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Phase 4 of the Marvel Cinematic Universe Isn’t Cinematic

Phase 4 of the Marvel Cinematic Universe Isn't Cinematic

Angela Watercutter

It’s a hallmark of Comic-Con International that Marvel Studios honcho Kevin Feige will take the stage and announce a huge slate of films—essentially laying out huge chunks of what will be hitting theaters in the coming years. Today, he did the same thing, announcing Marvel’s much-anticipated Phase 4. Only this time, not everything he hyped will see the inside of a multiplex.

All told, Marvel announced 10 projects for Phase 4, all being released between now and the end of 2021. Of those, half are going to the streaming service Disney+. That means that, in addition to huge highly anticipated movies like Eternals and a new Thor flick—now with the great subtitle Love and Thunder—the next phase of the MCU will have WandaVision, an original series where Elizabeth Olsen and Paul Bettany reprise their roles as Scarlet Witch and Vision, and Loki, about, well, Loki.

Also on the menu: Hawkeye, which will introduce female archer Kate Bishop, What If…?, which will present alternate realities of events in the MCU, and The Falcon and the Winter Soldier, which follows Sam Wilson and Bucky Barnes’ adventures after Avengers: Endgame. It’s an amazing lineup, especially when you consider that all of the big movie stars are reprising their roles for the smaller screen. Olsen even noted that it provided a unique opportunity to tie in MCU stories on screens big and small. “I think [it] might be the future,” she said, seeming look past the existence of the ABC series Agents of S.H.I.E.L.D. (how soon we forget…).

But really, what’s not to like? The actually cinematic Marvel Cinematic Universe is clearly going into wildly different directions with movies like The Eternals, Doctor Strange in the Multiverse of Madness, Shang-Chi and the Legend of the Ten Rings, and Thor: Love and Thunder, which will introduce Natalie Portman’s Jane Foster as the new Female Thor. With all of that, it only makes sense for Marvel to continue to get mileage out of fan favorites like Loki and Wanda. (It’s also not surprising that this new era will be ushered in with a movie telling a street-level story: Black Widow.) Why put good heroes out to pasture when you could use them to lure people into dropping $6.99 per month?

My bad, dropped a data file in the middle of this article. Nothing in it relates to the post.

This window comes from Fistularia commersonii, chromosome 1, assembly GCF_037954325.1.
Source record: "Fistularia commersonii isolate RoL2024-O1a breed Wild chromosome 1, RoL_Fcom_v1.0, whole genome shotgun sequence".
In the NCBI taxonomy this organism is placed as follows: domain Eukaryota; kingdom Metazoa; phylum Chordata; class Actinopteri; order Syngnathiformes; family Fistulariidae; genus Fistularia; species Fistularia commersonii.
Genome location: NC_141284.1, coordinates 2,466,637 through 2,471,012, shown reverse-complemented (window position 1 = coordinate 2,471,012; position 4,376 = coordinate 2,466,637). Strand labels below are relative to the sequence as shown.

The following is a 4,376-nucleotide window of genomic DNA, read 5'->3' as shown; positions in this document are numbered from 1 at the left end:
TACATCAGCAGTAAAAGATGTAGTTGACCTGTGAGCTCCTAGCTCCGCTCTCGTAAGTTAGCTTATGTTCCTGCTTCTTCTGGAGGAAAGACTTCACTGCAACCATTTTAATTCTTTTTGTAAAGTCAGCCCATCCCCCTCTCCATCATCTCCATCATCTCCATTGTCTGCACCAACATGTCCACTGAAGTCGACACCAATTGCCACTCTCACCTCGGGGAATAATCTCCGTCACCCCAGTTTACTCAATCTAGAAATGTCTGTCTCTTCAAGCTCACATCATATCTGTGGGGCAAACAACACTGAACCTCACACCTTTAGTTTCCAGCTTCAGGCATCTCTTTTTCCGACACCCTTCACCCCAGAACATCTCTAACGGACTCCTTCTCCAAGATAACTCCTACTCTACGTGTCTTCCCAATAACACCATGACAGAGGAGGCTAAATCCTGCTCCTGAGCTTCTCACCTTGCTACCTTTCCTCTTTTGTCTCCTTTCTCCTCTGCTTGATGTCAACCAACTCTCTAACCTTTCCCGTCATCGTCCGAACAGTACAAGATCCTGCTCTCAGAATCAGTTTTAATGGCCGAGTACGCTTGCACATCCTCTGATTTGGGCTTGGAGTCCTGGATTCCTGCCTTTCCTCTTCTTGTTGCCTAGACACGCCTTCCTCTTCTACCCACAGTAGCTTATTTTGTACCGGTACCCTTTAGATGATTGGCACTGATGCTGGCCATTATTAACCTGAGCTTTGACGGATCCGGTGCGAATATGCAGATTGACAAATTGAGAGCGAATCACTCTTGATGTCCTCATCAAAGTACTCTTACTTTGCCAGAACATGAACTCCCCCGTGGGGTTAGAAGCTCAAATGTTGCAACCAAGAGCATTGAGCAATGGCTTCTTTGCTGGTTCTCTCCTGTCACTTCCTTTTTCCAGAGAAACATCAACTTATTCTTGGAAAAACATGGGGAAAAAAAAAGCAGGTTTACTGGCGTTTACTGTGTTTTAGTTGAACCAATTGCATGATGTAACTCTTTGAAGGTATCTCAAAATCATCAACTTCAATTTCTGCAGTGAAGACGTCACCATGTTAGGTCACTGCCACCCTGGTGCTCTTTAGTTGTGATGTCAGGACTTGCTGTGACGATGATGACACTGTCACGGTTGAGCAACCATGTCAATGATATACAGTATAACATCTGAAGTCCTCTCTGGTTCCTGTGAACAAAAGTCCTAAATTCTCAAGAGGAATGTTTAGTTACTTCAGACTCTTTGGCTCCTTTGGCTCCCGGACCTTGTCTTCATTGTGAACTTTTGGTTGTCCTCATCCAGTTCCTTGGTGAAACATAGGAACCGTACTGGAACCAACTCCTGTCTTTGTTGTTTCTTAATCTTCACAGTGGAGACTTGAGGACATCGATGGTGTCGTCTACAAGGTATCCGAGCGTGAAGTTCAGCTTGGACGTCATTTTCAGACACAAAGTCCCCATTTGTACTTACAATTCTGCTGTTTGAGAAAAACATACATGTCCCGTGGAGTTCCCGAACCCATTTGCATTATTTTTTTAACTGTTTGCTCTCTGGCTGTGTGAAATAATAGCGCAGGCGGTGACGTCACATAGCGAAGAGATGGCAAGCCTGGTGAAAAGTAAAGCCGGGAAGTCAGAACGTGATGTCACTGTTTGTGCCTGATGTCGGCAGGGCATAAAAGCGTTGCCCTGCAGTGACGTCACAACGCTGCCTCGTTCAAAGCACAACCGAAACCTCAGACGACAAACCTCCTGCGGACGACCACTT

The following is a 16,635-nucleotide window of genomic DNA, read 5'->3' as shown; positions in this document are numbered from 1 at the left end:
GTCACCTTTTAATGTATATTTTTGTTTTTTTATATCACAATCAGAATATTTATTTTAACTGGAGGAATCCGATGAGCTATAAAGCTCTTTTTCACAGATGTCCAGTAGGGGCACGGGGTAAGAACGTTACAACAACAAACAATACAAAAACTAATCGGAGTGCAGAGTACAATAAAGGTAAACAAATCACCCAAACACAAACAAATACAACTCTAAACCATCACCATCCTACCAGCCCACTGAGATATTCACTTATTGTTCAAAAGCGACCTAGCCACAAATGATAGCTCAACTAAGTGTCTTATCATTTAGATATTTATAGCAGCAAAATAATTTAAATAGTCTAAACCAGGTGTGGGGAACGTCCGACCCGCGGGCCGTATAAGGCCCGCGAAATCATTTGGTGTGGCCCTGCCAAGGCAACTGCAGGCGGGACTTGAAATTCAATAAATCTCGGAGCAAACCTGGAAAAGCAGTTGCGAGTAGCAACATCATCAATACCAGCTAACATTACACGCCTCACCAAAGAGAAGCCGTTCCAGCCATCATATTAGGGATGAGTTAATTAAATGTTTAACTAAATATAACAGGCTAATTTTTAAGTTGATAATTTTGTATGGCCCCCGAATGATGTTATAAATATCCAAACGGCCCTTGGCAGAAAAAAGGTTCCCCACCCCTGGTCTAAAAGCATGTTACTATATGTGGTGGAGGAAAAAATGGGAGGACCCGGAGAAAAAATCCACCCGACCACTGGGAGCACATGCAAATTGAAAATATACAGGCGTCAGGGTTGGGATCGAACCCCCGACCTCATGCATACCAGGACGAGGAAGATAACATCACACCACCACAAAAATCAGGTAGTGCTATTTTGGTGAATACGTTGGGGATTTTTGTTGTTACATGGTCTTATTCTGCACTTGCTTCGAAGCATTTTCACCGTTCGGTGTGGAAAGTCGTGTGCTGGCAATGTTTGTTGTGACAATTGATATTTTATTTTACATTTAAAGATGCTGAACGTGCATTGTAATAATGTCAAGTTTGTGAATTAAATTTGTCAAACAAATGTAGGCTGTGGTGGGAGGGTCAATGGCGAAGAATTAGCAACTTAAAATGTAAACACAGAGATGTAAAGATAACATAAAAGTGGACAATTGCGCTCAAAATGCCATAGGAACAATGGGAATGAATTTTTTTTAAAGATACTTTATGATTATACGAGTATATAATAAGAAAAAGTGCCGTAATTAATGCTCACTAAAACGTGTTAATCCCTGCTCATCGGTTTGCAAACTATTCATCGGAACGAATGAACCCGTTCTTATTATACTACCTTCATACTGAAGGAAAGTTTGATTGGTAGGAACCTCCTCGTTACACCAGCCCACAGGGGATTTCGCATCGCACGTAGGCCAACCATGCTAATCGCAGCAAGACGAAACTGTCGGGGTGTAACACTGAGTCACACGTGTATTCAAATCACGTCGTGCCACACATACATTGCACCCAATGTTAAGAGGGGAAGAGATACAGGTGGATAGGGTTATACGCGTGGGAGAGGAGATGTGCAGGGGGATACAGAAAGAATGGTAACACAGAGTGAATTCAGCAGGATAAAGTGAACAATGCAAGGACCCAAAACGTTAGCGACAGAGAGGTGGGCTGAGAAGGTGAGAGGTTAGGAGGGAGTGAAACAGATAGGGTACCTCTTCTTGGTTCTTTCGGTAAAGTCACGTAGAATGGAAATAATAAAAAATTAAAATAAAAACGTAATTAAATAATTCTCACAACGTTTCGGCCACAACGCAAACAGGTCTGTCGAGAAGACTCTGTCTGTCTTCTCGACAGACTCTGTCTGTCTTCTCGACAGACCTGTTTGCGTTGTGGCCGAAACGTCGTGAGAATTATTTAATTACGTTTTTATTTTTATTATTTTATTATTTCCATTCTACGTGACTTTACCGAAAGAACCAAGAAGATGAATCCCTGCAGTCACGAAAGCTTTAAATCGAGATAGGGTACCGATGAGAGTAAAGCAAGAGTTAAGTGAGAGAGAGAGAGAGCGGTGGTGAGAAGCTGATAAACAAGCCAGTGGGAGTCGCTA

What it does, though, is put the MCU on a much different timeline. Phase 3 of the universe was 11 films in three years. Phase 4 now is five films and five shows all before the end of 2021. (And there might be even more—at the end of the Marvel panel Feige pulled a Jobsian One More Thing and said there were Captain Marvel and Black Panther sequels also in the works as well as a new Blade movie.) That may seem like roughly the same amount of content, but shows and movies are very different things. Moreover, not every Disney+ show is likely to further the plot the way new movie installments do, even if they are all happening in the same universe. Adding shows in between your movie releases doesn’t necessarily bolster the narrative of the MCU so much as stretch it in all directions. One movie might lead to the next, but in between there might be a few side campaigns, which may leave the MCU feeling not as cohesive as it has in the past.

That’s fine. The existence of shows like S.H.I.E.L.D. and the also-now-defunct Netflix Marvel shows like Jessica Jones and Iron Fist always made it feel as though there were a few separate worlds. What stood out at Marvel’s Hall H panel at Comic-Con was the attempt to unify them all into Phase 4 when they could exist on their own. Giving shows to heroes of movies past is a great idea. Trying to keep them as part of any Phase when the Infinity Saga is over, though, seems odd. It could just let the movies be movies and the shows be shows. Disney+ is a great place for Marvel to build out its offerings, but hopefully it remembers that it has all the time and space in the universe.

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